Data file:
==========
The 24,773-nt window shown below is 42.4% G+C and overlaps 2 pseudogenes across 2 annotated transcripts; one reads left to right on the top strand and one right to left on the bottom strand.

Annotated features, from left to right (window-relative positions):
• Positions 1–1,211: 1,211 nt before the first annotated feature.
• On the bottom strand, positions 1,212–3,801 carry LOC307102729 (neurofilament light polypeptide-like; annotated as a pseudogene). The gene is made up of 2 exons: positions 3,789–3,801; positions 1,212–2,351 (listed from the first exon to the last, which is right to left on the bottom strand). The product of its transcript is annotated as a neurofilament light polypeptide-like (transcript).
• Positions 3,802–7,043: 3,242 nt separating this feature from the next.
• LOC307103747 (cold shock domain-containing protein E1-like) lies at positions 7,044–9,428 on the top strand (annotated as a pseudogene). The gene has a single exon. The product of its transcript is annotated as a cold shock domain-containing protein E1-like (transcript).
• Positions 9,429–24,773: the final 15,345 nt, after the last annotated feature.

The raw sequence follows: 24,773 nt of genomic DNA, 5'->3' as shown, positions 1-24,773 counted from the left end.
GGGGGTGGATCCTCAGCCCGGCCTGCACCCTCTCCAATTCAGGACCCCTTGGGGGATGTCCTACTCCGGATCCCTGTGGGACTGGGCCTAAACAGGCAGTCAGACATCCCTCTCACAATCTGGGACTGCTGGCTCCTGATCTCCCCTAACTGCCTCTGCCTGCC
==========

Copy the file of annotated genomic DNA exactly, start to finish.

The 24,773-nt window shown below is 42.4% G+C and overlaps 2 pseudogenes across 2 annotated transcripts; one reads left to right on the top strand and one right to left on the bottom strand.

Annotated features, from left to right (window-relative positions):
• Positions 1–1,211: 1,211 nt before the first annotated feature.
• On the bottom strand, positions 1,212–3,801 carry LOC307102729 (neurofilament light polypeptide-like; annotated as a pseudogene). The gene is made up of 2 exons: positions 3,789–3,801; positions 1,212–2,351 (listed from the first exon to the last, which is right to left on the bottom strand). The product of its transcript is annotated as a neurofilament light polypeptide-like (transcript).
• Positions 3,802–7,043: 3,242 nt separating this feature from the next.
• LOC307103747 (cold shock domain-containing protein E1-like) lies at positions 7,044–9,428 on the top strand (annotated as a pseudogene). The gene has a single exon. The product of its transcript is annotated as a cold shock domain-containing protein E1-like (transcript).
• Positions 9,429–24,773: the final 15,345 nt, after the last annotated feature.

The raw sequence follows: 24,773 nt of genomic DNA, 5'->3' as shown, positions 1-24,773 counted from the left end.
GGGGGTGGATCCTCAGCCCGGCCTGCACCCTCTCCAATTCAGGACCCCTTGGGGGATGTCCTACTCCGGATCCCTGTGGGACTGGGCCTAAACAGGCAGTCAGACATCCCTCTCACAATCTGGGACTGCTGGCTCCTGATCTCCCCTAACTGCCTCTGCCTGCC